The Magpul PMAG comes in 10, 20, 30, 40, and even 60 round capacities, and you can buy them in bulk packs for a lower cost per magazine. For the budget minded builder, PMAGs offer the best compromise you will find between price and quality. PMAGs can also be found in 9mm for the Glock platform, and .300 BLK with easily identifiable differences in texturing so you won’t get them mixed up with your .223 REM/5.56 NATO magazines, 7.62×39, and 308 Win/7.62 NATO to name a few.
One more quick point; Magpul offers interchangeable floorplates, such as the Ranger floorplate, and an attachable coupler called the Maglink that allows you to connect two magazines together for quick reloads. Now you can do super fast tactical reloads like they do in your favorite action movie too.
When I was young, my mother told me “you never really know a person until you live with them”, getting to know their specific quirks and tendencies is something you don’t have the opportunity to do until you spend day after day with them. These words of wisdom apply directly to my relationship with Hexmags. I absolutely love them to death, out of all of my mags I can confidently say I have put the most rounds through my Hexmags. But through using them so much, I’ve found that they have their own little quirks.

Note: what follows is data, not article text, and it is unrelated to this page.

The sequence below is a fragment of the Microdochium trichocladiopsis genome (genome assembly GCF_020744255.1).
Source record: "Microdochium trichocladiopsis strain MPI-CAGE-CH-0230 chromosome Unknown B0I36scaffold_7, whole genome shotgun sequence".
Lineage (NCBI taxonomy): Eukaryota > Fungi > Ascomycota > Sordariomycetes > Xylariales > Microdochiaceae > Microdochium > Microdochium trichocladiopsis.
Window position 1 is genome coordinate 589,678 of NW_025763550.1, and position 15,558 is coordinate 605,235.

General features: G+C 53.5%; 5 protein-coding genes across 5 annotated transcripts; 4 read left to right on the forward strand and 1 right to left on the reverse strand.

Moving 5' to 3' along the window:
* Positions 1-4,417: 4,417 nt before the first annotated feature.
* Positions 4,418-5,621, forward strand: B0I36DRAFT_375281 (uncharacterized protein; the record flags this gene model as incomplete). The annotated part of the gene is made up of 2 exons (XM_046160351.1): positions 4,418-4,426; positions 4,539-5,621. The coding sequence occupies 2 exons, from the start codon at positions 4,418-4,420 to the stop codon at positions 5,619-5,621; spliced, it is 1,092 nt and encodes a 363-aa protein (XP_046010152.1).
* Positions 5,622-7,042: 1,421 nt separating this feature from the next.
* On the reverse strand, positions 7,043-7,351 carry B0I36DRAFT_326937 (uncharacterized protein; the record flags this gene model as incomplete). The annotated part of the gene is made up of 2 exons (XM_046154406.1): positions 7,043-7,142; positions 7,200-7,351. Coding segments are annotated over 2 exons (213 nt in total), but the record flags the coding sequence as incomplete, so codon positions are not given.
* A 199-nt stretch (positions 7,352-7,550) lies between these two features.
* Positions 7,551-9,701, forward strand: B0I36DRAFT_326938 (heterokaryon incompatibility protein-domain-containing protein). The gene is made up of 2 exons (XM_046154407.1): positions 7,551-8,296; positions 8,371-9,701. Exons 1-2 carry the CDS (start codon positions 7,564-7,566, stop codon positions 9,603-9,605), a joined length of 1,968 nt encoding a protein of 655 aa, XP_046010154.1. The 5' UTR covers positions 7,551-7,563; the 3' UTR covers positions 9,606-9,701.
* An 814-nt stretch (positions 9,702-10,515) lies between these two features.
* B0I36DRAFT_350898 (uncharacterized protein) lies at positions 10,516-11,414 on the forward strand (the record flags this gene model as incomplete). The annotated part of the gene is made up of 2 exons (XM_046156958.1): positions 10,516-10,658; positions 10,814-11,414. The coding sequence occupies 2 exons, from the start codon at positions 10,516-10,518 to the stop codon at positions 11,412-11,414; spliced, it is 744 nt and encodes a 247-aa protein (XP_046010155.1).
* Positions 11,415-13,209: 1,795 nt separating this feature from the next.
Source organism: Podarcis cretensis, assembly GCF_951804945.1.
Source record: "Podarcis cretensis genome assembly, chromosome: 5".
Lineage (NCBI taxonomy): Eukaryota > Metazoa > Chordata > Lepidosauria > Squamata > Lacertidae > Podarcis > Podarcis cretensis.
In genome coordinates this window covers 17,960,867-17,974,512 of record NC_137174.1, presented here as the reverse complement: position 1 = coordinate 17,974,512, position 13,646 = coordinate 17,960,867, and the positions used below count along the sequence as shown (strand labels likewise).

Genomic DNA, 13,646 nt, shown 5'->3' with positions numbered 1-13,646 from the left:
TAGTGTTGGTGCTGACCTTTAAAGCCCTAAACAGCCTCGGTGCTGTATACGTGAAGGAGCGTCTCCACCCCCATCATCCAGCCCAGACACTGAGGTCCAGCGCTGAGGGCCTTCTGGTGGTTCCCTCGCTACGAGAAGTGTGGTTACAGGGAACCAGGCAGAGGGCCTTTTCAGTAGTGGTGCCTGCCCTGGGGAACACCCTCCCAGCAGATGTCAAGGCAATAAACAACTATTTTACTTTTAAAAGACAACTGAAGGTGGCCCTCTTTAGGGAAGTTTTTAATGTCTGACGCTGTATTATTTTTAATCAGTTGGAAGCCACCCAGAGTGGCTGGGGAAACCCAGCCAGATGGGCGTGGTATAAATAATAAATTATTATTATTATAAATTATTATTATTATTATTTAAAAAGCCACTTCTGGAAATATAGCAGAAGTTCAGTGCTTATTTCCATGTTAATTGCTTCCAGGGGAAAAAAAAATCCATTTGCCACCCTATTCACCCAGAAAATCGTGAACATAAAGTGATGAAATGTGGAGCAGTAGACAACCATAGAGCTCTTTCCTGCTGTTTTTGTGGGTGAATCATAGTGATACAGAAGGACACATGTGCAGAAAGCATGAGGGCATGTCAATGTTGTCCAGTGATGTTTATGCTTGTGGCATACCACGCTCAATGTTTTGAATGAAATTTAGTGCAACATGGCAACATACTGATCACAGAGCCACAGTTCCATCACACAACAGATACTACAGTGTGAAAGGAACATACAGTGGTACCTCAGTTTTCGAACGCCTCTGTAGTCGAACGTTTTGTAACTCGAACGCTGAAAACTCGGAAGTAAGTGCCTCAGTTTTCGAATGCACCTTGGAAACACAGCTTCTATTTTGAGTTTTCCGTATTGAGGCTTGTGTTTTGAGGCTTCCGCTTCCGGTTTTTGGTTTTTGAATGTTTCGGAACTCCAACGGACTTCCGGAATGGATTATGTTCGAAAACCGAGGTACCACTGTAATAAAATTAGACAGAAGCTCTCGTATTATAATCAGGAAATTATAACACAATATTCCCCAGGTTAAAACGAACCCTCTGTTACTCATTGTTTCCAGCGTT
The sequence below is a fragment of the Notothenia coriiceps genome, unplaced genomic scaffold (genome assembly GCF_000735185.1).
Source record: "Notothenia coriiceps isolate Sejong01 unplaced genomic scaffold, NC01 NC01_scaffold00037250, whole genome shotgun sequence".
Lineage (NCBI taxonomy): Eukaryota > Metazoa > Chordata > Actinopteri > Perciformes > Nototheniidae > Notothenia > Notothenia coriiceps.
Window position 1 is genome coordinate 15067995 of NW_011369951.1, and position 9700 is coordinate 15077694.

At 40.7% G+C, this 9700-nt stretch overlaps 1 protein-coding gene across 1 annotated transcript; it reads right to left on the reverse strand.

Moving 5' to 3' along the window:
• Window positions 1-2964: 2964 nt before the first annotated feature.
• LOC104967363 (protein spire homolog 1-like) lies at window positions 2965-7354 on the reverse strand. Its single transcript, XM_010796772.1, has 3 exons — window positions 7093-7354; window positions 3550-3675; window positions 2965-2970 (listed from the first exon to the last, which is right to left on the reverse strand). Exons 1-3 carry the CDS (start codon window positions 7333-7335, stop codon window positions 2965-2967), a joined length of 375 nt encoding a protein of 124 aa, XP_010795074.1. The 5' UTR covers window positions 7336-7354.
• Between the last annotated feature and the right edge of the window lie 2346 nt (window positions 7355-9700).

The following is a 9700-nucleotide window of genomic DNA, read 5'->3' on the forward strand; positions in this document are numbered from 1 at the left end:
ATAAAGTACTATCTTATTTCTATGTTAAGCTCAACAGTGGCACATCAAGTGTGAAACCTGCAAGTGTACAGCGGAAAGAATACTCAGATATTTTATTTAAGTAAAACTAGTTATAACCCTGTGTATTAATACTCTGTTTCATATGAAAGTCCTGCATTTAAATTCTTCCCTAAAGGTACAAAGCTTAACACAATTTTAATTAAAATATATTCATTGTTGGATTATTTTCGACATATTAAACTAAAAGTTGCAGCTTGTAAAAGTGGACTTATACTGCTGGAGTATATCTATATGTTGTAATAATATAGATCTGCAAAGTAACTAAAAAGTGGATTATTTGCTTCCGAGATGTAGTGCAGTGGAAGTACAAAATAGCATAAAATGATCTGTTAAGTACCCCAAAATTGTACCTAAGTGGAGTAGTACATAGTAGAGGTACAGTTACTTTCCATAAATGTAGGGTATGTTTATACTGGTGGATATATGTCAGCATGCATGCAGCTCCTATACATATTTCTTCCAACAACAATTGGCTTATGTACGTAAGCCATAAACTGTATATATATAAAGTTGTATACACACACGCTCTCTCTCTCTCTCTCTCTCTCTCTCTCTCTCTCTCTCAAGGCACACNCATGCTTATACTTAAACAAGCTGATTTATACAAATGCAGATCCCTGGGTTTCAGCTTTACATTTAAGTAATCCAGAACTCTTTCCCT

They consistently act up on me (make no mistake, they’re still fantastic magazines though). I’m not sure exactly why, unlike my PMAGs I actually take good care of my Hexmags, but they give me one singular magazine related jam every single time I go to the range. It’s like clockwork, one of my Hexmags will jam up literally only one time per range session and, after that, they run flawlessly. It has happened every range day since I’ve had them, and I’ve actually grown to find it quite endearing. Maybe it’s Stockholm syndrome, but even after all the (very minor) trouble they give me, I will forever be a part of team Hexmag.
The hexagonal texturing on the mag from which it gets its namesake offers exceptional grip that you won’t find slippery at all, and Hexmag even offers stippled hexagonal shaped tape that you can stick into the hexagons to improve that grip even further. And let’s be honest, the hexagons are eye-catching and can really take the look of your firearm to the next level.
One of the flagship features of the Hexmag is called HexID, the ability to swap the color of the hexagon on the bottom of the magazine and the follower, letting you organize and quickly identify which loads are in which magazines. Want a mag to be specifically for green tip? Change the HexID to green. Standard 55 grain training ammunition? Keep the HexID the stock orange color it comes with. Have a heavier 62 grain load? Swap the HexID to red. Hexmag offers 7 colors, in addition to the stock orange, for you to play around with.